ANIARA, directed by Pella Kagerman and Hugo Lilja, is a sci-fi film based on Harry Martinson’s Nobel Prize-winning poem about a spaceship stuck in space with a cargo of passengers. Though I might add that the Swedish poet was on the Nobel committee when he nominated himself and his co-writer for the prize — a fun fact to consider while waiting for the ANIARA screening.

ANIARA is a grounded, well-made sci-fi drama about the realities of modern life, but in space. The passengers are traveling to a new colony on Mars but there’s an accident that causes a delay. The captain (Arvin Kananian) informs the passengers that the three-week trip may actually take two years…or ten years. But secretly, they might never arrive. Their destiny is to float in a Ramada Inn spaceship, forever. The spaceship is equipped with instruments that can grow algae and isolate oxygen so the inhabitants can survive for a long time, if needed…but do they want too?

I’d imagine that the inside of spaceship might be fantastical, an incredible work of art that highlights the ingenuity of an enlightened civilization. But the future presented in ANIARA is deliberately realistic: the inside of the spaceship looks like a mall. And not just a mall — imagine a mall, stuffed with an airport, an office, a motel, a gas station, a gym, and a doctor’s waiting room. It’s Ikea In Space, with Applebee’s food on the menu, and a Disneyland Dance Disco for Friday nights.

No wonder some of the passengers go mad, though you’d think that one or two of them might use their time wisely. If lost in space for an indeterminate period, you might as well learn something? Or create something? But nobody on the ship seems interested in doing anything…besides consuming. Or dreaming about earth.

The lead character, Mimaroben, played by an agile Emelie Jonsson, runs MIMA, a virtual-reality simulator that immerses players in a simulated reality of earth. Many of the passengers are homesick or perhaps: space-sick. Seasickness is a thing, so why shouldn’t space-sickness be a thing, as well? I’d imagine it’s the inverse of seasickness: if a person is in space, surrounded by night for a long period of time…they’ll start to go crazy. They’ll never adjust to the vastness. People weren’t designed to live in the infinite darkness, even one lit by stars.

Aniara heading to Mars

The passengers need MIMI for their sanity, it seems. So, it’s not a good sign, when MIMA breaks down during the trip, leaving the passengers without an escape simulation. Mimaroben tries to fix MIMI — a substitute for a substitute, her roommate sneers at her, before she too, kills herself. Apparently, space sucks!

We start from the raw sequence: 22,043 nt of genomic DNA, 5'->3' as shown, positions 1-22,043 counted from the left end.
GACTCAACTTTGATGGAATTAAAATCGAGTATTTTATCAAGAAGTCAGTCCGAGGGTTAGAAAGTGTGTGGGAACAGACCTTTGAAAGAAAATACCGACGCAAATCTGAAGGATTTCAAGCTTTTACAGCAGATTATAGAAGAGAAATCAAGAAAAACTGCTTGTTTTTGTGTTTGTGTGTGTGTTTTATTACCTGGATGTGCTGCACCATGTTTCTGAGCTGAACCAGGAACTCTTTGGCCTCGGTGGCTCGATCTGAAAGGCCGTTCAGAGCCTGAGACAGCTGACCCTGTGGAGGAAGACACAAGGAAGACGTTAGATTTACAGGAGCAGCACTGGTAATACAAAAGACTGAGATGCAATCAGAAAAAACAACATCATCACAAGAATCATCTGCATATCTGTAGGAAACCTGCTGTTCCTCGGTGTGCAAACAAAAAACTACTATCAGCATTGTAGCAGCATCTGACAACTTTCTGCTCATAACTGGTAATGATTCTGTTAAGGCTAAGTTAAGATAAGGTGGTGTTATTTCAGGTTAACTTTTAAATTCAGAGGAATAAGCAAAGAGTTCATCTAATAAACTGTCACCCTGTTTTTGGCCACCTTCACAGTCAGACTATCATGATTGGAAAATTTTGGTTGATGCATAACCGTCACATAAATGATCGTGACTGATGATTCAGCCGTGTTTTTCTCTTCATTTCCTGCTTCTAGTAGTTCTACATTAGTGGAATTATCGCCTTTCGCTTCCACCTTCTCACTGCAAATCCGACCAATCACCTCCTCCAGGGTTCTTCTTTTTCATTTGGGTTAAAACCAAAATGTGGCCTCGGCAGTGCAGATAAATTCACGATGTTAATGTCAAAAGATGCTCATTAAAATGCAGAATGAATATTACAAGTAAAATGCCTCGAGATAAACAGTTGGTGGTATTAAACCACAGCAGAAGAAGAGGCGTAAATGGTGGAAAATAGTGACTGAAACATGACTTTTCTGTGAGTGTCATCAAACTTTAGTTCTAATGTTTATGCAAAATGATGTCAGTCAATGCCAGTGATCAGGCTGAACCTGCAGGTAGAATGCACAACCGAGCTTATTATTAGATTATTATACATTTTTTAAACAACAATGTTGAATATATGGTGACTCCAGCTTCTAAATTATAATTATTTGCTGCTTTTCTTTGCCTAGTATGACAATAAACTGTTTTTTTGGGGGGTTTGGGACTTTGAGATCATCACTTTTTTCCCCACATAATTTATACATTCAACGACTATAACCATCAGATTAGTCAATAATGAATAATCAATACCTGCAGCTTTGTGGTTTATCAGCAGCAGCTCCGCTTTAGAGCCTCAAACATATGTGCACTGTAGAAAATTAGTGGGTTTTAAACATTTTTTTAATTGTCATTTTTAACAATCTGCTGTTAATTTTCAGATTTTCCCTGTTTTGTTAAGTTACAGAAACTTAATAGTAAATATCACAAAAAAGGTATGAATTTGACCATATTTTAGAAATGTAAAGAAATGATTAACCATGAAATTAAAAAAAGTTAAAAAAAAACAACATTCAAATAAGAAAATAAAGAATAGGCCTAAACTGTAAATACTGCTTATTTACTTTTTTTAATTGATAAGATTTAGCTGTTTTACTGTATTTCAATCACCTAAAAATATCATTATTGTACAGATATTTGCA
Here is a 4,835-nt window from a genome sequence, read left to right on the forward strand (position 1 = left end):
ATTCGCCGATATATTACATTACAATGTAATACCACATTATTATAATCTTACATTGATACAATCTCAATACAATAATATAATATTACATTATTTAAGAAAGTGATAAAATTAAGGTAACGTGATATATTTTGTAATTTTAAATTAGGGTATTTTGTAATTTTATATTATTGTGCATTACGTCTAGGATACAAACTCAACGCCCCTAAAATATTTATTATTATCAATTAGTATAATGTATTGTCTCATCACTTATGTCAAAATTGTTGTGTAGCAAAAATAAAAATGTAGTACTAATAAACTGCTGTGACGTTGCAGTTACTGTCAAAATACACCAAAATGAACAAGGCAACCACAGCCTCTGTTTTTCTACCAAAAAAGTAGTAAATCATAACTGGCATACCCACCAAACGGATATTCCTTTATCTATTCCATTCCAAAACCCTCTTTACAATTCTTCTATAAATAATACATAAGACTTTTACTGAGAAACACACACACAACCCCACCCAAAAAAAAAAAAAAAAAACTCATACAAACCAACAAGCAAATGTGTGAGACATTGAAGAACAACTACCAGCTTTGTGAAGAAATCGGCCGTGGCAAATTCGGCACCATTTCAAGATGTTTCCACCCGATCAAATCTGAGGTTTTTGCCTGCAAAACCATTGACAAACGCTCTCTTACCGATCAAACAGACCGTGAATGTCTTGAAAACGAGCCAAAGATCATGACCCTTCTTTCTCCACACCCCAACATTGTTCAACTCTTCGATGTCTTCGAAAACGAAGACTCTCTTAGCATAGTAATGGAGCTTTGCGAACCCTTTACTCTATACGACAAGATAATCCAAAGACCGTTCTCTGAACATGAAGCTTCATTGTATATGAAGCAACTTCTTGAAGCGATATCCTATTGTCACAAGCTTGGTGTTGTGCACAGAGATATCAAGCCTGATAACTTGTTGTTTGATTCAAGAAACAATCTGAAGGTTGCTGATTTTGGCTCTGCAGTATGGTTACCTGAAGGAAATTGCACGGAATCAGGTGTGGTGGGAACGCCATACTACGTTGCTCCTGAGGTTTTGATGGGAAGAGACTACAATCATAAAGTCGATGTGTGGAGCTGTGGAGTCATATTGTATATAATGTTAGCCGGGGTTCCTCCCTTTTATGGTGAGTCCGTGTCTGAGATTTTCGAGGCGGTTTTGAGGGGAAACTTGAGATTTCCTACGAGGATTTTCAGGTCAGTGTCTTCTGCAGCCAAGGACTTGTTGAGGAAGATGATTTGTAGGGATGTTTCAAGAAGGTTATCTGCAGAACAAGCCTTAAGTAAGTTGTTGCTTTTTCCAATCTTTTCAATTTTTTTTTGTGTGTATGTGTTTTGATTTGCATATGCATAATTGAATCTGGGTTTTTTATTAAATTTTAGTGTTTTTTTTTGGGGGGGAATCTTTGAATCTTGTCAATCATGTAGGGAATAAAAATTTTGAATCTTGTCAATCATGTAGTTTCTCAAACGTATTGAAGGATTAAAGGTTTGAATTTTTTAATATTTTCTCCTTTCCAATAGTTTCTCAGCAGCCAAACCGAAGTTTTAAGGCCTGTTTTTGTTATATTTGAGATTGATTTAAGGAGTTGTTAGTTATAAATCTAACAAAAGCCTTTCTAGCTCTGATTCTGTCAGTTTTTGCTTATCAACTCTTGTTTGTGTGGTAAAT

Mimaroben has goals though — she fights with the arrogant captain about MIMA, she kicks him in the groin and runs away after a confrontation, and yet…there doesn’t seem to be consequences for this. I thought she was going to jump overboard…into space and implode, but that doesn’t happen. Nothing happens, really. She’s assigned a job that is worse than the one she had before. That’s it. She doesn’t end up in space-jail, but then again: how can she end up in jail, when she’s already in jail? Everyone is in jail. This is when people start to kill themselves. They’d rather die…than think.

People party with each other at the hokey bar provided by the spaceship, in celebration of the spaceship’s orbit, possibly being corrected; but even that feels strangely…empty. Everyone smiles and talks to each and acts like they like each other. But they don’t. They don’t have the heart or the guts to like anybody. Liking people takes energy and discernment. You have to discern people to like them. No one connects to anyone in ANIARA. Only the self exists. The future that Aniara presents is an isolated society of consumers: and it’s terrifying.

I was surprised to find space so boring. It’s not space that’s boring, it’s the people who are boring; with nothing to do on the ship: people eat, drink, shop, work, dance, fuck, form cults, and kill themselves. No one on board talks about anything. No one on board does anything. People have sex and cry when their lovers kill themselves…and yet, it all feels so hollow.

I wanted a villain, but there are no villains. No heroes and no villains. Just consumers. They exist, they consume. They eat they fuck. They’re ghosts, not people with souls. Perhaps it’s a dark reflection of society. But there’s hope: I bet the people who made it to the colony on Mars are having a grand old time. Loving, hating, risking, creating, building, interacting, fighting, and evolving.

The culture that’s presented on board in ANIARA is a dying one, devoid of connection or creativity, but don’t despair — a new one is being built on the colonies of Mars. ANIARA is a thoughtful film about a spaceship, lost in space; but ultimately, it’s about a lost society.

ANIARA opens in limited release on May 17, 2019.

Tiffany Aleman
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